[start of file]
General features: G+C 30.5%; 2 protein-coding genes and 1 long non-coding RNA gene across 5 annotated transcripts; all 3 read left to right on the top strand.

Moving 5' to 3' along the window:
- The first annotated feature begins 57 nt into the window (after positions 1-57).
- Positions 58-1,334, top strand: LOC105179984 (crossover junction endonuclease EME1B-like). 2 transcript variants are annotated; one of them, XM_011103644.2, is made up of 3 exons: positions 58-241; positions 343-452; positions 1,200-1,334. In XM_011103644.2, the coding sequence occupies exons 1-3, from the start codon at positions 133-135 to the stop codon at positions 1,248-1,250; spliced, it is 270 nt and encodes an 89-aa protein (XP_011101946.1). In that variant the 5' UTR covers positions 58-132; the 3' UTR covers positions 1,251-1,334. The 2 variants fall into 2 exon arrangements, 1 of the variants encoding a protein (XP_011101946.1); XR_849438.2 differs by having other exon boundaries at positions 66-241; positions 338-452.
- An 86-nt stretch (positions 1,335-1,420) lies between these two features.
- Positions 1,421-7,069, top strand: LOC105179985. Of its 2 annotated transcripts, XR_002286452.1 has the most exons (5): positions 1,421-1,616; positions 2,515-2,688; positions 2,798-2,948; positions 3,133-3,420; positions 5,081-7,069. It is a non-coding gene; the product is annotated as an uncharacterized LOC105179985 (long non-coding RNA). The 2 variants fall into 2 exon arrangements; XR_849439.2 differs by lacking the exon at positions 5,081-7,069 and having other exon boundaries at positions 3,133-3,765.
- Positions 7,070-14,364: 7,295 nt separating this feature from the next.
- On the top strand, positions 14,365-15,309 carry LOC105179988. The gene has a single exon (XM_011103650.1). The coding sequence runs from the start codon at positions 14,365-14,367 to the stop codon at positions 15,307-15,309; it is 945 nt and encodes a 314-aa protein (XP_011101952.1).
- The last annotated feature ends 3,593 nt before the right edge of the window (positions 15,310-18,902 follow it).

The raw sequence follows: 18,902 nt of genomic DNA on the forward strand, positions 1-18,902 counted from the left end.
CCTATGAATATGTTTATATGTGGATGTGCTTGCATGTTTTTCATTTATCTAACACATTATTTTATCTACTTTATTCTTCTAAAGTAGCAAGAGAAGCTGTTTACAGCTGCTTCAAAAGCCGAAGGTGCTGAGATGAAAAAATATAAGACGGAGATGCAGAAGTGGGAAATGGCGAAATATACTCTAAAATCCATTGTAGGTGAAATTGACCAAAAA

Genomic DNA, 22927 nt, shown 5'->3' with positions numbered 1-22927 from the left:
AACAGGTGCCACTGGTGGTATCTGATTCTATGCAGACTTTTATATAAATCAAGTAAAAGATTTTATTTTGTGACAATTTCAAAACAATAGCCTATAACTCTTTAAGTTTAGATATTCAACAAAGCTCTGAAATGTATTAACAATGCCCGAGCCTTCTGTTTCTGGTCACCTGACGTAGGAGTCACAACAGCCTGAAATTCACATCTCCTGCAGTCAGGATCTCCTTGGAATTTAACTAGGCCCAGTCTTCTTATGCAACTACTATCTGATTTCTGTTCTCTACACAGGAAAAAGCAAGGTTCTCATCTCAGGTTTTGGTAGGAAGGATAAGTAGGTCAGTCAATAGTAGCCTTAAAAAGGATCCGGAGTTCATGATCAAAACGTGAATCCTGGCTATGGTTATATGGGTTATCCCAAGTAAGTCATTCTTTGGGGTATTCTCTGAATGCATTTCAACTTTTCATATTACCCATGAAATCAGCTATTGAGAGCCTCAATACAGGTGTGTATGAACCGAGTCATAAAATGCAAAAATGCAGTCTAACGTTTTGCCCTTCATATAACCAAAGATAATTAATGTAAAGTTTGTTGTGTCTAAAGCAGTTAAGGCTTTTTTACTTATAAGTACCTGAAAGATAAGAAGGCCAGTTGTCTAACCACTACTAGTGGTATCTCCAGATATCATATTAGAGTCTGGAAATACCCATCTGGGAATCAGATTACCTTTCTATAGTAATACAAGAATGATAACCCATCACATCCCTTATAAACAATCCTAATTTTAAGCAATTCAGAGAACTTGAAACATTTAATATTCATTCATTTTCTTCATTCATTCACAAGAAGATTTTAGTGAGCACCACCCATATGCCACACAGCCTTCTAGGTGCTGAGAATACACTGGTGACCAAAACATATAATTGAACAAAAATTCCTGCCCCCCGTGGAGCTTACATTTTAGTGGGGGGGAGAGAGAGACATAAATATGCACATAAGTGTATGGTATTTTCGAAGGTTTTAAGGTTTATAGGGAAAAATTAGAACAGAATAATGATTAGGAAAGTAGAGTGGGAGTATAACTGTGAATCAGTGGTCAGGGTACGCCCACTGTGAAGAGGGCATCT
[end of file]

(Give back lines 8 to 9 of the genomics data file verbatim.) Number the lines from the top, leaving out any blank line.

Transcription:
- On the top strand, positions 14,365-15,309 carry LOC105179988. The gene has a single exon (XM_011103650.1). The coding sequence runs from the start codon at positions 14,365-14,367 to the stop codon at positions 15,307-15,309; it is 945 nt and encodes a 314-aa protein (XP_011101952.1).
- The last annotated feature ends 3,593 nt before the right edge of the window (positions 15,310-18,902 follow it).